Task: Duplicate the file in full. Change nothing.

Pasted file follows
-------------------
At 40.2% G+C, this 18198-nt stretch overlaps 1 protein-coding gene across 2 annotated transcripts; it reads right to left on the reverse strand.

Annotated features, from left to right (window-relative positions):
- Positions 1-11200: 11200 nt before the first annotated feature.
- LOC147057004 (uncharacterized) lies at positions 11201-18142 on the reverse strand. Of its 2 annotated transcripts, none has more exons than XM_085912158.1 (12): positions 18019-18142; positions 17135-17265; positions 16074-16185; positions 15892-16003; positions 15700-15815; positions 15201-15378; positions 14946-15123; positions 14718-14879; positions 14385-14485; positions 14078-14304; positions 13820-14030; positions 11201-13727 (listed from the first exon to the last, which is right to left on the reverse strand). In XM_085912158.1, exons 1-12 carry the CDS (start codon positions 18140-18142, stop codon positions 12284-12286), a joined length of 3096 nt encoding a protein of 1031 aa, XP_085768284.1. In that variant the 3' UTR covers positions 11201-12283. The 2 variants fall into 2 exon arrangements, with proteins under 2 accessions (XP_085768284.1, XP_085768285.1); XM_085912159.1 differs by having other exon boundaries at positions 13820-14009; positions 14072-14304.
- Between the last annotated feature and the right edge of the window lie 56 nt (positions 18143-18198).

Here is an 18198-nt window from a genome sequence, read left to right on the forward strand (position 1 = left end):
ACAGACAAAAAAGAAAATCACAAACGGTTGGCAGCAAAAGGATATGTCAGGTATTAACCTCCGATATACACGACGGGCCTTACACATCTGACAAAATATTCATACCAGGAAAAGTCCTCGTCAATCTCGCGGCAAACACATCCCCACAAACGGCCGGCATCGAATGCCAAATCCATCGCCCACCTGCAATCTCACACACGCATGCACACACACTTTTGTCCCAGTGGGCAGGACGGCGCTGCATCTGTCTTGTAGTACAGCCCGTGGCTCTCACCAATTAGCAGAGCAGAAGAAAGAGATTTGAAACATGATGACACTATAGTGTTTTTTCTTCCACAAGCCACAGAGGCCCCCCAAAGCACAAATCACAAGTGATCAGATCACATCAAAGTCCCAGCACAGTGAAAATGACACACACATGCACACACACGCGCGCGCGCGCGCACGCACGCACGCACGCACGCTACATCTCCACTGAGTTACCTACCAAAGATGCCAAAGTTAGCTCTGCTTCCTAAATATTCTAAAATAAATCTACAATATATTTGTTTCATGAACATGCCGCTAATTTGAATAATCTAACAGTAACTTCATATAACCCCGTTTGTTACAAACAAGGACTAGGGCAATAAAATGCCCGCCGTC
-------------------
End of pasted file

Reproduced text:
At 40.2% G+C, this 18198-nt stretch overlaps 1 protein-coding gene across 2 annotated transcripts; it reads right to left on the reverse strand.

Annotated features, from left to right (window-relative positions):
- Positions 1-11200: 11200 nt before the first annotated feature.
- LOC147057004 (uncharacterized) lies at positions 11201-18142 on the reverse strand. Of its 2 annotated transcripts, none has more exons than XM_085912158.1 (12): positions 18019-18142; positions 17135-17265; positions 16074-16185; positions 15892-16003; positions 15700-15815; positions 15201-15378; positions 14946-15123; positions 14718-14879; positions 14385-14485; positions 14078-14304; positions 13820-14030; positions 11201-13727 (listed from the first exon to the last, which is right to left on the reverse strand). In XM_085912158.1, exons 1-12 carry the CDS (start codon positions 18140-18142, stop codon positions 12284-12286), a joined length of 3096 nt encoding a protein of 1031 aa, XP_085768284.1. In that variant the 3' UTR covers positions 11201-12283. The 2 variants fall into 2 exon arrangements, with proteins under 2 accessions (XP_085768284.1, XP_085768285.1); XM_085912159.1 differs by having other exon boundaries at positions 13820-14009; positions 14072-14304.
- Between the last annotated feature and the right edge of the window lie 56 nt (positions 18143-18198).

Here is an 18198-nt window from a genome sequence, read left to right on the forward strand (position 1 = left end):
ACAGACAAAAAAGAAAATCACAAACGGTTGGCAGCAAAAGGATATGTCAGGTATTAACCTCCGATATACACGACGGGCCTTACACATCTGACAAAATATTCATACCAGGAAAAGTCCTCGTCAATCTCGCGGCAAACACATCCCCACAAACGGCCGGCATCGAATGCCAAATCCATCGCCCACCTGCAATCTCACACACGCATGCACACACACTTTTGTCCCAGTGGGCAGGACGGCGCTGCATCTGTCTTGTAGTACAGCCCGTGGCTCTCACCAATTAGCAGAGCAGAAGAAAGAGATTTGAAACATGATGACACTATAGTGTTTTTTCTTCCACAAGCCACAGAGGCCCCCCAAAGCACAAATCACAAGTGATCAGATCACATCAAAGTCCCAGCACAGTGAAAATGACACACACATGCACACACACGCGCGCGCGCGCGCACGCACGCACGCACGCACGCTACATCTCCACTGAGTTACCTACCAAAGATGCCAAAGTTAGCTCTGCTTCCTAAATATTCTAAAATAAATCTACAATATATTTGTTTCATGAACATGCCGCTAATTTGAATAATCTAACAGTAACTTCATATAACCCCGTTTGTTACAAACAAGGACTAGGGCAATAAAATGCCCGCCGTC